I decided to count down in chunks of five minutes. One-minute chunks seemed far too overwhelming and slow; twelve lots of five seemed much more manageable an exercise. 01:30 eventually arrived, mocking my desperation in its green fluorescent light. 01:35 took even longer to appear, but its presence marked the accomplishment of one-sixth of the torturous trek. 01:40, 01:45 and 01:50, too, came and went, as did 01:55, but that was somewhat of a blur. 01:57 was an important moment as that was the point in which I knew it was going to happen. You see, I’ve become very sensitive to the individual pre-vomit signals, now, so I know which sensations are false alarms and which ones mean business. And at 01:57, ladies and gentlemen, the fizzing in my salivary glands meant business. 

Turning to my right to face Claire I realised that she was still very much asleep. I nudged her with my elbow and made strange noises from my tightly shut mouth. My memory is of something resounding, “muregh eerugh.” She slowly awakened and smiled sweetly towards me. “Hey, how’s it going?” she asked, wiping the sleep away from her mascara-encrusted eye. I didn’t want to risk opening my mouth so widened my eyes and stared demonically at her, which I felt unequivocally expressed, “I’m going to be sick. Like, right now this second. Please help me.” Perhaps my days of amateur dramatics were behind me; she didn’t have the foggiest what on earth was going on. With no other option I risked opening my mouth, for the shortest period possible. “Sick bag! Sick bag!” She quickly understood. Leaning to the driver she asked if he had a sick bag. “No,” came the accommodating reply. I widened my eyes once more, this time not as any sort of communication but in pure, unfiltered terror. If I did not get off this bus now it was going to get very messy indeed. I managed “I need to get off,” and Claire dutifully instructed the driver. Performing a near-emergency stop (I’m glad he understood the gravity of the situation), I was practically flung to a standing position ahead of the door, and squeezed through the gap as soon as it was open enough to allow me to. In all the panic I didn’t think to move away from the open door of the coach, and proceeded to throw up, three times, five feet away from the disconcerted driver, and unflatteringly illuminated by the coach’s interior strip lighting.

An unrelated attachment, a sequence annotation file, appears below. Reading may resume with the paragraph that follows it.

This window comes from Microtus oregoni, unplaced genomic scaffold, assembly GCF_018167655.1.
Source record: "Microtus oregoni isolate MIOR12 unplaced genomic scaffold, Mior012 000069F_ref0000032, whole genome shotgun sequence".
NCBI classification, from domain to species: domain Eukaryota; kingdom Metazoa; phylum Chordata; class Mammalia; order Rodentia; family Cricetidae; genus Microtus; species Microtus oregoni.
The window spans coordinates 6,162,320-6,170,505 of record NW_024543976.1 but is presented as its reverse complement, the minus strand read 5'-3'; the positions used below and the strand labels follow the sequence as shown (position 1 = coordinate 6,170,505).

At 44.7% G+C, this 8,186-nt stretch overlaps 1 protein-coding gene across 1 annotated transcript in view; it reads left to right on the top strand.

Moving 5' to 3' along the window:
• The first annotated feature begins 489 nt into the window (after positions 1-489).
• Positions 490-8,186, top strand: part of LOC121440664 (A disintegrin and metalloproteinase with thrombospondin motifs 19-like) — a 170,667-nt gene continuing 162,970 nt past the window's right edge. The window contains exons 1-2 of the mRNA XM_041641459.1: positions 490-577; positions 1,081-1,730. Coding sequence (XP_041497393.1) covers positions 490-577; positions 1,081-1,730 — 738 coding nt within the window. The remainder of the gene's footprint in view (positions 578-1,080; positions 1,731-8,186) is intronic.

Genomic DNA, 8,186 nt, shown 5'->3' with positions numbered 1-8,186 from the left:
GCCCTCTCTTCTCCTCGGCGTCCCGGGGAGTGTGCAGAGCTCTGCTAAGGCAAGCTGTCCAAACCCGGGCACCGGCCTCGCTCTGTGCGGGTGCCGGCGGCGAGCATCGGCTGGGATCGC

As the ailment began to subside the lovely pregnant bridesmaid came to see if I was ok. “Can I get you anything?” she asked tentatively. “Water?” She went back on board to investigate, and reappeared with her hands full. Alas water had not been brought onto the Hen Do Express, but a pocket tissue did help to clean me up and bide me a little time before facing the other hens. I politely declined the pre-mixed vodka and lemonade. Getting back onto the coach was really rather embarrassing. I made it very clear, for the remainder of the journey and the party itself, that it was travel sickness – not drink related – and that I was really a very mature and sensible young lady. They all nodded in agreement the following morning as I handed out penis straws for our morning cup of tea. Gratefully last night’s shenanigans were never spoken of again.

And as for the second misfortune… I think I’ll save that one for next time.